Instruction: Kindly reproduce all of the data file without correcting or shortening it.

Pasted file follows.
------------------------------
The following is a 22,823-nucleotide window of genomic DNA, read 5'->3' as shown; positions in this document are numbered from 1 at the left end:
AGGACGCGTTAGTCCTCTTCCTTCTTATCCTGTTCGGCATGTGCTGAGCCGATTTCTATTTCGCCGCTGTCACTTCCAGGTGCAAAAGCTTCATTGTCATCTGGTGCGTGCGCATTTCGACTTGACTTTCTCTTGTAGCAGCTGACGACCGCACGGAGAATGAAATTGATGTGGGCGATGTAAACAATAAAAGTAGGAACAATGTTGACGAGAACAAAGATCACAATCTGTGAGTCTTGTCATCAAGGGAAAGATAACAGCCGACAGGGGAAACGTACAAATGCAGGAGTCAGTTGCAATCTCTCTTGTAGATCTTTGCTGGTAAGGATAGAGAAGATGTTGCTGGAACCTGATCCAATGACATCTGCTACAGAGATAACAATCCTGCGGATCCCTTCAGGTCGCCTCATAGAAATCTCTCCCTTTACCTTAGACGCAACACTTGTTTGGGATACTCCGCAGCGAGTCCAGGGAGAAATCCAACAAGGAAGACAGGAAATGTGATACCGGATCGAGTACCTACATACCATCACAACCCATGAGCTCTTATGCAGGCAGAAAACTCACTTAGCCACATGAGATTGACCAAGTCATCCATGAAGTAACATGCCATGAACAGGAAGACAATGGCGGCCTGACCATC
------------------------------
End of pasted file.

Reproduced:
The following is a 22,823-nucleotide window of genomic DNA, read 5'->3' as shown; positions in this document are numbered from 1 at the left end:
AGGACGCGTTAGTCCTCTTCCTTCTTATCCTGTTCGGCATGTGCTGAGCCGATTTCTATTTCGCCGCTGTCACTTCCAGGTGCAAAAGCTTCATTGTCATCTGGTGCGTGCGCATTTCGACTTGACTTTCTCTTGTAGCAGCTGACGACCGCACGGAGAATGAAATTGATGTGGGCGATGTAAACAATAAAAGTAGGAACAATGTTGACGAGAACAAAGATCACAATCTGTGAGTCTTGTCATCAAGGGAAAGATAACAGCCGACAGGGGAAACGTACAAATGCAGGAGTCAGTTGCAATCTCTCTTGTAGATCTTTGCTGGTAAGGATAGAGAAGATGTTGCTGGAACCTGATCCAATGACATCTGCTACAGAGATAACAATCCTGCGGATCCCTTCAGGTCGCCTCATAGAAATCTCTCCCTTTACCTTAGACGCAACACTTGTTTGGGATACTCCGCAGCGAGTCCAGGGAGAAATCCAACAAGGAAGACAGGAAATGTGATACCGGATCGAGTACCTACATACCATCACAACCCATGAGCTCTTATGCAGGCAGAAAACTCACTTAGCCACATGAGATTGACCAAGTCATCCATGAAGTAACATGCCATGAACAGGAAGACAATGGCGGCCTGACCATC